Consumer spending makes up a whooping 70% of all U.S. economic activity. Retail sales account for about one-third of that.
If consumers keep spending, it’s a sign of overall economic growth.
To monitor such expenditures, the Census Bureau calls thousands of retailers each month for their latest sales numbers. This is why we can see the retail sales report as one of the best indicators of change in consumer spending patterns.
But retail sales also does have certain shortcomings.
It only represents spending on goods, such those found at electronics stores, department stores, auto dealers, gas stations, and restaurants.
The report tells us nothing about spending on services such as air travel, dental care, haircuts, insurance, and movies. Yet the service business makes up almost two-thirds of personal expenditures.
Also, the initial monthly retail sales release known as the advance report, tends to be extremely volatile and often misleading. It’s fairly common for the government to report that retail sales fell one month, only to have them revise it later to show an increase.
Last but not the least, the report doesn’t factor in inflation. That is, improvements or deterioration in the value of retail sales could very well be due to higher or lower prices and not stronger or weaker spending.
How is it measured?
Surveys are sent out randomly to 5,000 large and small retailers around the country. These businesses receive them about three days after the month ends and are supposed to respond within a week or so. However, fewer than 50% of the retailers reply back in time.
Still, the government reviews the data to prepare for the advance retail sales report – the first of three releases for that month. This advance report offers a quick and dirty assessment of changes in consumer spending patterns.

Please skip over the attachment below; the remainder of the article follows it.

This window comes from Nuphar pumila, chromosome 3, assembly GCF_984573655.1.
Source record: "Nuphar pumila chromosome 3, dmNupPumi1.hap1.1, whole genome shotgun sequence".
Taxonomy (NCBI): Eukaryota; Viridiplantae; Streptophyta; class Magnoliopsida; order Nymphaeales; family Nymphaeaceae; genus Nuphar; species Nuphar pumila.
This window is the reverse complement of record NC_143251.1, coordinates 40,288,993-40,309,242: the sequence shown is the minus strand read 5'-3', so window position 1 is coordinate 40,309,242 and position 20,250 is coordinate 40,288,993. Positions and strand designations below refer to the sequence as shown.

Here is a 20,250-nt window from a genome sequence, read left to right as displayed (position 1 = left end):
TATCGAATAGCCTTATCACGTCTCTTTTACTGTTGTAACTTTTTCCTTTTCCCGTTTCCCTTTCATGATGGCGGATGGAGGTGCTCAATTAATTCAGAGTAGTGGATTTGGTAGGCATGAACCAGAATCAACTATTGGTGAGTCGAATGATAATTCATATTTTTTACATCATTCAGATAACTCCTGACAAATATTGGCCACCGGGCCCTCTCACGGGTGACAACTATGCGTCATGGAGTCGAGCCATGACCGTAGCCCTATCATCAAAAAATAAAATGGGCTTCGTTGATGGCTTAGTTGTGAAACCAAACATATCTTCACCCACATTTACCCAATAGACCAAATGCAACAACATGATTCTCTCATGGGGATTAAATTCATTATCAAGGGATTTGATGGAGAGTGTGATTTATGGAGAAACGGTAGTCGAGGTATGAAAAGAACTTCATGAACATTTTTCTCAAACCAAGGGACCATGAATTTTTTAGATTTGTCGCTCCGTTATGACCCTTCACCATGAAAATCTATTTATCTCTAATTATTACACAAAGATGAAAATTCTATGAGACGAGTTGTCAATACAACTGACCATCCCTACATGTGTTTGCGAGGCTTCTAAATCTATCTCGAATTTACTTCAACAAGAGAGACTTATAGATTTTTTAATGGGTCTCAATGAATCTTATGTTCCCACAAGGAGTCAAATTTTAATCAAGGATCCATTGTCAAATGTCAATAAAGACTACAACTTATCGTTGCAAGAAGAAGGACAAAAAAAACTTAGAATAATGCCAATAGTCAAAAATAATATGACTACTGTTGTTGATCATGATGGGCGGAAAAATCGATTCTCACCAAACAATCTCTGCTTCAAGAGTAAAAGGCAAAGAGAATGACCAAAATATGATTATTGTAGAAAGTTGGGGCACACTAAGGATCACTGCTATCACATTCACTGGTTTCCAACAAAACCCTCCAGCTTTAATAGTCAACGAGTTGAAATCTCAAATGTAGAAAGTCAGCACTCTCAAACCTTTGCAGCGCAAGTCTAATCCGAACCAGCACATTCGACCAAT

Another 8,000 retailers are polled days later to develop a more complete picture of what shoppers are doing.
Results from that survey lead to the first statistical revision, which is known as the preliminary version. Four weeks later, the final report with additional revisions, is released. Generally, of the 13,000 surveyed, about 75% respond.
How should you interpret it?
There’s risk in relying too much on the advance estimates of retail sales because they are based on a relatively small sample.
A more accurate sense of the underlying trend are consumer spending patterns that can be found by monitoring sales on a three-month moving average basis or by looking at the last three months worth of data and comparing it with the same three-month period the year before.
What is retail ex. auto?
Roughly 25% of total dollars spent on retail sales goes toward purchases of motor vehicles and auto-related products. This auto category can be extremely volatile from month to month and can distort the larger retail sales picture.
To offset this, there is a separate line in the report where the government strips out the auto spending component so one can better track the underlying trend in consumer spending.
How can it affect the dollar?
The currency markets find the retail sales report a tricky indicator to analyze.
While foreigners prefer to see American consumers in a shopping mood because that would firm up interest rates, an overly strong retail sales number can also spell trouble for the dollar because many of the goods are imported.
A jump in imports increases demand for non-dollar currencies to pay for all these foreign products – and that can potentially hurt the dollar.
But these days, a strong retail sales report would be a welcome sight for investors.
Remember that Fed members have been singing praises about the economy as they justify their plans to raise their interest rates thrice this year.
A strong reading would support their cause and likely boost the dollar, while a weak release could extend the anti-dollar momentum from earlier this week.
Tomorrow at 12:30 am GMT Uncle Sam will print its advance retail sales numbers for the month of March.
Analysts are expecting the headline figure to show a 0.1% decline as gas prices extended its slide. Meanwhile, the core figure is expected to show a 0.3% growth after popping up by 0.2% in February.
Take note that a lot of European traders are out on Easter holiday during the release. This means that the report could inspire more volatility than the usual and could cause ruckus on tight stops.
In any case, make sure you manage your risk well if you’re planning on trading the event!